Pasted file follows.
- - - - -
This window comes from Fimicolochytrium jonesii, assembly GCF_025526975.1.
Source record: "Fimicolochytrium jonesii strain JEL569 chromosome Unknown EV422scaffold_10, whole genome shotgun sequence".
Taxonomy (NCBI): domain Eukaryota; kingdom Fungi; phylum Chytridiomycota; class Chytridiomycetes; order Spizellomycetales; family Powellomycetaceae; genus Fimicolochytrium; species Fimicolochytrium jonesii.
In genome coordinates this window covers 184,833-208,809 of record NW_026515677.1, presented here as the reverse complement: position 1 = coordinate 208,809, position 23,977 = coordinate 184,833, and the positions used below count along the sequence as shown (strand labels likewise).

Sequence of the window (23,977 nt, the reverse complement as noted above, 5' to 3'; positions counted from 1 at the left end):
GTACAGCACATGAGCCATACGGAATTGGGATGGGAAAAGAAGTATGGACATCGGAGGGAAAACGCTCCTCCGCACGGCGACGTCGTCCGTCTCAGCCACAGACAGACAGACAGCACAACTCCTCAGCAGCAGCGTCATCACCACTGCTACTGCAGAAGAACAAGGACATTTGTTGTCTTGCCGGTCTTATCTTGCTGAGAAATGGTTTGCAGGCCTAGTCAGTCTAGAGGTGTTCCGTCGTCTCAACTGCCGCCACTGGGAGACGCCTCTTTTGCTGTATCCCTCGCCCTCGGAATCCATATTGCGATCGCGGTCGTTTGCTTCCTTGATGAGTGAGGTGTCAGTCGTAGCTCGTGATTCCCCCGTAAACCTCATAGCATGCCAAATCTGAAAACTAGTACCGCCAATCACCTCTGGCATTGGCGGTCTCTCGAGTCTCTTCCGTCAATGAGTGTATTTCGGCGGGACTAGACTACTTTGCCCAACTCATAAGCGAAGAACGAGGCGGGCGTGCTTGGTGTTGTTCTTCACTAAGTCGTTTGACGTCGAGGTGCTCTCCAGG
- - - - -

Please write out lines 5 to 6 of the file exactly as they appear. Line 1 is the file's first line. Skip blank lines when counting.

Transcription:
Sequence of the window (23,977 nt, the reverse complement as noted above, 5' to 3'; positions counted from 1 at the left end):
GTACAGCACATGAGCCATACGGAATTGGGATGGGAAAAGAAGTATGGACATCGGAGGGAAAACGCTCCTCCGCACGGCGACGTCGTCCGTCTCAGCCACAGACAGACAGACAGCACAACTCCTCAGCAGCAGCGTCATCACCACTGCTACTGCAGAAGAACAAGGACATTTGTTGTCTTGCCGGTCTTATCTTGCTGAGAAATGGTTTGCAGGCCTAGTCAGTCTAGAGGTGTTCCGTCGTCTCAACTGCCGCCACTGGGAGACGCCTCTTTTGCTGTATCCCTCGCCCTCGGAATCCATATTGCGATCGCGGTCGTTTGCTTCCTTGATGAGTGAGGTGTCAGTCGTAGCTCGTGATTCCCCCGTAAACCTCATAGCATGCCAAATCTGAAAACTAGTACCGCCAATCACCTCTGGCATTGGCGGTCTCTCGAGTCTCTTCCGTCAATGAGTGTATTTCGGCGGGACTAGACTACTTTGCCCAACTCATAAGCGAAGAACGAGGCGGGCGTGCTTGGTGTTGTTCTTCACTAAGTCGTTTGACGTCGAGGTGCTCTCCAGG